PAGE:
I shall leave you here for I need to get some sleep so that I can go out and explore Rome tomorrow, but I promise...I will catch you up on the rest of Paris. Then, after Paris---a great day in Rome. And after that--we'll see...

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Thursday, February 28, 2013

A tale of woe

She awoke with a start as thunder cracked through the sky, shaking her house just a bit. And as she shook away the remnants of sleep, she heard the rain pound upon the ceiling above her head. It was as if God had forgotten His promise to never flood the world again and had turned on His heavenly faucet in order to drown out those of us down on Earth. Then again, she knew that God was faithful to His Word and wouldn't re-flood the Earth, so it was more that her imagination was running amok and her own distaste of the idea that she would have to go out into the downpour as she must make her way to the train station. Resolved not to let the bad weather get the best of her, she hopped out of bed and went about getting herself together in order to face her day head on.

Dressed and ready to go she entered the kitchen. Sighing, she shook her head, set her purse down, and proceeded to clean the crumbs off of the prep table, put jam that should be in the fridge away, and wash the knives that should have been washed. So was her lot in life lately, she thought. Cleaning up after everyone. She sighed again, picked up her purse, and made her way down the 55 stairs, opened her umbrella, and stepped out the door into the cold, driving rain. It seemed to her that it was the kind of rain that couldn't make up its mind as to which way to fall and so, it fell every which the right, to the left, from the front, and from the back. And while she donned her rain-proof jacket, she felt as though she were soaking up each and every tiny rain droplet. And what was worse, she hadn't even made it out of the driveway yet.

She made her way across the tiny river that used to be a road in front of the house towards the bus stop island. Knowing that passing taxis and buses wouldn't give her any thought standing next to the road, she moved towards the back of the no thought to the cars that would pass along that side of the street. She paid them no heed..that is until a car sped by, its tires flinging dirty, road water her way and soaking the bottom half of her jeans. Thanks, she muttered to herself. This is a great day! she said to herself in her sarcastic inner dialogue as the bus approached her. She hopped onto the bus, thankful that something seemed to be going her way as she was able to get a seat right away. Finally!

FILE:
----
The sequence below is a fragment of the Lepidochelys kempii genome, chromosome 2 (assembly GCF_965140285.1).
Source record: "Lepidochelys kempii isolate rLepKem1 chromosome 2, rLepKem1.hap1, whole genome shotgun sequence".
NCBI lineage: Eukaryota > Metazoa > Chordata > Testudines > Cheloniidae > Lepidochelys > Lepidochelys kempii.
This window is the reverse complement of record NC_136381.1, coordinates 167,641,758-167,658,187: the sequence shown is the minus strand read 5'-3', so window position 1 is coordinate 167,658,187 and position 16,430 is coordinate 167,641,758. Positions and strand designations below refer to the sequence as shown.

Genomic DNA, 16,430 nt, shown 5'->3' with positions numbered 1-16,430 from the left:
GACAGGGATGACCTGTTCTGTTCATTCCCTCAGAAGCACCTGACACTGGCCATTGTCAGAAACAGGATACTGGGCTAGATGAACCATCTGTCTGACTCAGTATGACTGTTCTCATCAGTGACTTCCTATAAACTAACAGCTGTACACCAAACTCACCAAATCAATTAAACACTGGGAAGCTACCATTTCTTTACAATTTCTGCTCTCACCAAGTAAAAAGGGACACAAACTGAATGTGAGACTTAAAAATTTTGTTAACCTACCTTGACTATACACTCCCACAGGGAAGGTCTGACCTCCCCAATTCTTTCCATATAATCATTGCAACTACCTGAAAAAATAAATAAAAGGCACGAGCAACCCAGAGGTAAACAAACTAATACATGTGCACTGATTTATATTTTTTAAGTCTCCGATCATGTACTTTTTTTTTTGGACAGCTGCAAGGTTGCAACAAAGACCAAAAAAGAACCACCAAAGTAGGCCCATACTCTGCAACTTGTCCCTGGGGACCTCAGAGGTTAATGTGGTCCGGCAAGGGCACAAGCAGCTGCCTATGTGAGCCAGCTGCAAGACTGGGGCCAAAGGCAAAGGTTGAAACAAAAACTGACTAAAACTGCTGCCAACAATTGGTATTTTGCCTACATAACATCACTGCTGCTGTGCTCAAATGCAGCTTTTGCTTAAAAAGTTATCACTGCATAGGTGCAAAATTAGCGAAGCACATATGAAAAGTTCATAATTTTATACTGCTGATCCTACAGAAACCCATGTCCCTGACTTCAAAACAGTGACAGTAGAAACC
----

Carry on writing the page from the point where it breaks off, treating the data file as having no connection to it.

The bus continued on its way, stopping and picking up passengers, and still there she sat, content to be out of the rain and cold for just a moment. As the bus approached the part of the bus ride near Porta Pia when it went from being electric to running on gas again, it stopped. And waited. Nobody seemed to know what was going on and became even more confused when the doors opened. Some people got off the bus while the rest waited. So, she sat there, listening to her iPod and waited too. Finally, the bus moved along slowly until it got to Porta Pia where it pulled up behind another 90. And then it happened. The doors opened, the driver announced something, and everyone got off. Ugh. Really? She disembarked and began to walk. And walk. And walk. Along the way, she texted her friend, Joy, to let her know that her awesome day just got more...awesome. "Bus broke down at Porta Pia, everyone had to get off, in the rain, she said as walked to Termini from Porta Pia in the rain." Joy responded with an ever encouraging: "Lol". She had some respite as the rain subsided a bit as she trudged towards Termini. Thankful for small miracles, she came to another bus stop and was able to board a different bus bound for Termini.

Arriving at the station, she made her way through vendors trying to sell her roasted chestnuts, scarves, iPhone covers, and other useless garbage. Thankfully, she had her iPod and could just make her way through the crowd. Entering the station, she weaved through the people towards the Trenitalia counter to take a number. She withdrew her number, A540. Scanning the board for where the A's were at, her eyes landed on....A-4-4-0. Seriously? 100 people were in front of her? This words could describe it.  She wandered through Termini, bought a coffee, went to the grocery store, and returned to...only 50 people in front of her.